Experienced with a chainsaw? Try making your own distinctive outdoor furniture with a rustic burnt look. You can experiment with this easy burning technique to create a blackened patina on the underside of the stools – then just preserve the timber with clear furniture oil. Smokin’!
Gather your supplies:
• Tallowwood or ironbark log approx. 350mm dia. x 600mm
• Bosch AKE 30 LI Chainsaw (or similar)
• Feast Watson Outdoor Furniture Oil spray (exterior timber sealer)
You’ll also need:
Protective glasses; hand axe; electric plane; pencil; tape measure; ear protection; garden hose; fire-starter block; long-nosed lighter; long crow bar; metal scraper; power sander with fine-grit sandpaper
• Observe Total Fire Ban rules.
• Store stools under cover when not in use.
Wearing eye protection, stand log on 1 end and use axe to carefully remove bark. You only want to get axe blade behind bark to remove it – take care not to dig into log. If needed, flip log to other end and continue removing bark.
Lay log on side. Use planer to clean up outside surface, working in long sweeps along length of log. Roll log as you go, and overlap each sweep of planer for an even finish.
Stand log on 1 end. Using tape measure and pencil, measure and mark a 3 x 3 square grid on top of log. Corner squares of grid will become legs of your stool – the outer edges will be naturally rounded due to natural curve of log. Other squares in grid are more square shapes, which will be cut away later.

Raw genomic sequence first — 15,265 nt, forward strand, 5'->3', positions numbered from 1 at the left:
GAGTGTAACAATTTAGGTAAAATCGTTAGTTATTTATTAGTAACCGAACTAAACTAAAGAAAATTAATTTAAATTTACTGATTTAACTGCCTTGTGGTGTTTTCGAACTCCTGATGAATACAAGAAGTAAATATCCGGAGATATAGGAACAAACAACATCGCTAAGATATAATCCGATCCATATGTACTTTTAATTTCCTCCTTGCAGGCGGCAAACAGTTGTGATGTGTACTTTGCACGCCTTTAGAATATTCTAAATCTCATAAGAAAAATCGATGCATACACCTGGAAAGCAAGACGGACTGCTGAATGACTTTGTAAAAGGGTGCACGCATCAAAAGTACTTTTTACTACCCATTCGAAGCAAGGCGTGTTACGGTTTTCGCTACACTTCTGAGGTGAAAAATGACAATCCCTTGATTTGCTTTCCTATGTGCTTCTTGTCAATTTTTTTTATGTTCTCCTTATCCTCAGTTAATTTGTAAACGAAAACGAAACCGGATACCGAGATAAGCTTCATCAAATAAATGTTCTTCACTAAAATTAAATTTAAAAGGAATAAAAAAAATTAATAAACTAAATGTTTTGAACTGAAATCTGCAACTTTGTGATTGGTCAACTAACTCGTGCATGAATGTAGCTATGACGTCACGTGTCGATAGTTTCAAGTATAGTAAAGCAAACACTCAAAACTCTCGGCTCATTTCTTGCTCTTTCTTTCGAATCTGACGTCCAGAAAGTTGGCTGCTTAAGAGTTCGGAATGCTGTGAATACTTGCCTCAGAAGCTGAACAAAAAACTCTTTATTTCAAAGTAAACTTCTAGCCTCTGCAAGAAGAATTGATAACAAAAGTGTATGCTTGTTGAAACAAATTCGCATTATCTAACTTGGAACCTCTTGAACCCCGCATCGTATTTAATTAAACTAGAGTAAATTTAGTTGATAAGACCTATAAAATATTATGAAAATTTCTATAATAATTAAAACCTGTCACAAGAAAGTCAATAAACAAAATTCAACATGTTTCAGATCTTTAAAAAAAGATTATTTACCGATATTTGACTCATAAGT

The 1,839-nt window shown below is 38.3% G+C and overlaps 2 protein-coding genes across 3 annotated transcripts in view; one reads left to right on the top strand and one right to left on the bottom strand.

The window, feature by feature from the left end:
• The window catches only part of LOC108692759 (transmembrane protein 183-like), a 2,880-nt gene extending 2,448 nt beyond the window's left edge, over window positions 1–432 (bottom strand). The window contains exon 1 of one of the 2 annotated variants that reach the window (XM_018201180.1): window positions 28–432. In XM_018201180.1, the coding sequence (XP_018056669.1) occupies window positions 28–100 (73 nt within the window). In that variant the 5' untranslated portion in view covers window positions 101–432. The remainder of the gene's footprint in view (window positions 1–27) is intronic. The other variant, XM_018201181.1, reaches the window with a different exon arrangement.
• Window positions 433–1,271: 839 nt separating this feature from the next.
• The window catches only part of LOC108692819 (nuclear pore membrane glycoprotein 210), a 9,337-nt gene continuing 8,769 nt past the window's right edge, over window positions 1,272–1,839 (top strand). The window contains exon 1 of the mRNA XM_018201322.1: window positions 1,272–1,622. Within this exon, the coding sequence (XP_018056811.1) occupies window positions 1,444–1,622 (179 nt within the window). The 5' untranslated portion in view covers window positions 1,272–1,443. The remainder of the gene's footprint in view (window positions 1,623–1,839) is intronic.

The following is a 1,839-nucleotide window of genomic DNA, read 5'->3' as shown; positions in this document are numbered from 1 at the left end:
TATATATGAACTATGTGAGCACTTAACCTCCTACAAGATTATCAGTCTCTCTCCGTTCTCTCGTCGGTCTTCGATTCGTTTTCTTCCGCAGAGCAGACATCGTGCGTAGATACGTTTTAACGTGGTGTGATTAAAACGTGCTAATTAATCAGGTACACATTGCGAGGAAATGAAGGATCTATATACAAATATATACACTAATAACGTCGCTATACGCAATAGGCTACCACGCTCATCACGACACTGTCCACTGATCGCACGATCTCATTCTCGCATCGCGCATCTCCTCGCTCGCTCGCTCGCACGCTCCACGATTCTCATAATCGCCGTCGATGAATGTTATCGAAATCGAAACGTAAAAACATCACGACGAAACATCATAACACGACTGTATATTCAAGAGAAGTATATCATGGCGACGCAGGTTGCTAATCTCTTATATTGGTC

From centre of 1 outer solid square in grid, measure and make a mark 300mm down side of log.
Draw 2 lines connecting mark to nearest corners of stool legs, marking a triangle shape on outer face of log.
From remaining solid squares in grid, repeat steps 4 and 5 to draw triangles down sides of log between other legs.
Wearing ear protection and working from top of log, use chainsaw to make cuts along marked lines. You will need to make 2 cuts on 1 side of log, following triangle-shaped lines, then spin log and connect your cuts on other side of log.
Remove the wedge of waste wood.
Use chainsaw to make cuts along remaining triangle- shaped lines. Remove wedges of waste wood, revealing all 4 rough-cut legs of stool.
Using chainsaw, trim sharp edge off inside corner of each leg, rounding them a little.
Place stool in an outdoor area, free of possible fire danger (such as dry ground matter and overhanging tree branches). Unwind your garden hose and position it nearby. Place fire-starter block between legs of stool, then stack kindling on top. Use long-nosed lighter to light fire-starter.
Use long crow bar to carefully turn log so fire burns evenly, especially if gentle breeze is present.
Once inside of stool legs are blackened by flames (after about 30–45 minutes), extinguish fire with water from hose.
Under running water, use an extra length of kindling or metal scraper to remove loose charcoal matter. Leave stool in shady spot to cool and dry thoroughly.
Flip stool right way up. From ground level, measure and mark stool to 535mm or your desired finished height. Flip stool on its side, then use chainsaw to cut stool to desired height.
Use power sander to smooth sides and top of stool. Brush away dust.
In a well-ventilated spot, spray burnt section of stool with exterior timber sealer. Stand stool right way up, then coat sides and top. Let dry. Apply 2–3 coats of sealer.